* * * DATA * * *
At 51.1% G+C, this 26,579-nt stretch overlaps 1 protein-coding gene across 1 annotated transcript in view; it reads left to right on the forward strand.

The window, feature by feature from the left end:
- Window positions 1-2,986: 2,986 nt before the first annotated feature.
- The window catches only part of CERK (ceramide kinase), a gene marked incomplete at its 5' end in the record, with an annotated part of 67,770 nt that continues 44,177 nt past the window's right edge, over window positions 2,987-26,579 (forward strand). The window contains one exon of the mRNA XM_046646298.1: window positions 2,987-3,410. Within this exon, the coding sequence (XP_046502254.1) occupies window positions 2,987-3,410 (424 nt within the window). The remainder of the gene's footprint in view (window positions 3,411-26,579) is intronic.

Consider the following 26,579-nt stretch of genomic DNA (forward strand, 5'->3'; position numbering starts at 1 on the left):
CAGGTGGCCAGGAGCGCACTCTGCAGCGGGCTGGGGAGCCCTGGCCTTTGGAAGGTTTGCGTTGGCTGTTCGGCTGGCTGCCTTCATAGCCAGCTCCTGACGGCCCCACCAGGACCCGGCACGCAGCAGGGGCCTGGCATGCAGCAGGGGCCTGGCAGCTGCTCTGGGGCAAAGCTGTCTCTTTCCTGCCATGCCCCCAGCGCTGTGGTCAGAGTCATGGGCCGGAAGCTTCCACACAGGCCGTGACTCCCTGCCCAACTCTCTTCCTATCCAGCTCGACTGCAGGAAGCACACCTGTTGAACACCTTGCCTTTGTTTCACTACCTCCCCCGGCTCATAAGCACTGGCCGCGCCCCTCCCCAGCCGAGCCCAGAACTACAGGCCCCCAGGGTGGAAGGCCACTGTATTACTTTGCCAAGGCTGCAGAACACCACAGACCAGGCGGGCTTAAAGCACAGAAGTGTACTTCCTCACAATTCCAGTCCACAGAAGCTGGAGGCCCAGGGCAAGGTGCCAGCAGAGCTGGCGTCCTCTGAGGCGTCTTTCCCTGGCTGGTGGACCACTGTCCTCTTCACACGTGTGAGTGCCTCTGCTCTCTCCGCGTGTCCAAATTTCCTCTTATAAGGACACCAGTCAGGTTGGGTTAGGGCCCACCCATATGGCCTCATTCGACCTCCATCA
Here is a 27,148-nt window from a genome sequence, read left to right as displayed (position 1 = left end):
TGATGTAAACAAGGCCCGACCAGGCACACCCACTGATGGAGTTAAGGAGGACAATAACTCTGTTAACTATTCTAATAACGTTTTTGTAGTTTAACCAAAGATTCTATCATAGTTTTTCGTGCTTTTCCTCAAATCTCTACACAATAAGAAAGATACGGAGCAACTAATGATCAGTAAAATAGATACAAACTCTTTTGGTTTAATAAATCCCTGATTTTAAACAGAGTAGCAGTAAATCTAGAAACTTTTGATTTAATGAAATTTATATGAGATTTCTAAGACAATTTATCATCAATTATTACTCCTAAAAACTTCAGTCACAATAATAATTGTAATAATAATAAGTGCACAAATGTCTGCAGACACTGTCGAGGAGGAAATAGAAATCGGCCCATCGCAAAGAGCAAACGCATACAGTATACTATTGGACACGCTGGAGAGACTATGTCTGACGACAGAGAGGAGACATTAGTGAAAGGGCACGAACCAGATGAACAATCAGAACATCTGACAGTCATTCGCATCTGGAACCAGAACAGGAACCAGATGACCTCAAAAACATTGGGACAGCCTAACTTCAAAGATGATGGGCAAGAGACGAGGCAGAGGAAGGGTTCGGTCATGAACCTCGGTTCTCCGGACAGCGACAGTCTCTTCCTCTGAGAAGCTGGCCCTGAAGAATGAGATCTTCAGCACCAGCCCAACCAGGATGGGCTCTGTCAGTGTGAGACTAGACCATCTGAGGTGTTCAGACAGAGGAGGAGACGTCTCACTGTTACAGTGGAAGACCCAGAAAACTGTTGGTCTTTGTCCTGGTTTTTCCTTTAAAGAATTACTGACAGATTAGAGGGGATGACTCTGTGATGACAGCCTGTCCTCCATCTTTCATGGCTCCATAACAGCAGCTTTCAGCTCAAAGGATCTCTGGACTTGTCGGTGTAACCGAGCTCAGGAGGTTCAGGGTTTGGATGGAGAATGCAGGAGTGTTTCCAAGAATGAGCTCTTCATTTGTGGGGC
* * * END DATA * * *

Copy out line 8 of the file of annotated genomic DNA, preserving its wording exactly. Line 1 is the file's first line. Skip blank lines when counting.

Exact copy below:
TGATGTAAACAAGGCCCGACCAGGCACACCCACTGATGGAGTTAAGGAGGACAATAACTCTGTTAACTATTCTAATAACGTTTTTGTAGTTTAACCAAAGATTCTATCATAGTTTTTCGTGCTTTTCCTCAAATCTCTACACAATAAGAAAGATACGGAGCAACTAATGATCAGTAAAATAGATACAAACTCTTTTGGTTTAATAAATCCCTGATTTTAAACAGAGTAGCAGTAAATCTAGAAACTTTTGATTTAATGAAATTTATATGAGATTTCTAAGACAATTTATCATCAATTATTACTCCTAAAAACTTCAGTCACAATAATAATTGTAATAATAATAAGTGCACAAATGTCTGCAGACACTGTCGAGGAGGAAATAGAAATCGGCCCATCGCAAAGAGCAAACGCATACAGTATACTATTGGACACGCTGGAGAGACTATGTCTGACGACAGAGAGGAGACATTAGTGAAAGGGCACGAACCAGATGAACAATCAGAACATCTGACAGTCATTCGCATCTGGAACCAGAACAGGAACCAGATGACCTCAAAAACATTGGGACAGCCTAACTTCAAAGATGATGGGCAAGAGACGAGGCAGAGGAAGGGTTCGGTCATGAACCTCGGTTCTCCGGACAGCGACAGTCTCTTCCTCTGAGAAGCTGGCCCTGAAGAATGAGATCTTCAGCACCAGCCCAACCAGGATGGGCTCTGTCAGTGTGAGACTAGACCATCTGAGGTGTTCAGACAGAGGAGGAGACGTCTCACTGTTACAGTGGAAGACCCAGAAAACTGTTGGTCTTTGTCCTGGTTTTTCCTTTAAAGAATTACTGACAGATTAGAGGGGATGACTCTGTGATGACAGCCTGTCCTCCATCTTTCATGGCTCCATAACAGCAGCTTTCAGCTCAAAGGATCTCTGGACTTGTCGGTGTAACCGAGCTCAGGAGGTTCAGGGTTTGGATGGAGAATGCAGGAGTGTTTCCAAGAATGAGCTCTTCATTTGTGGGGC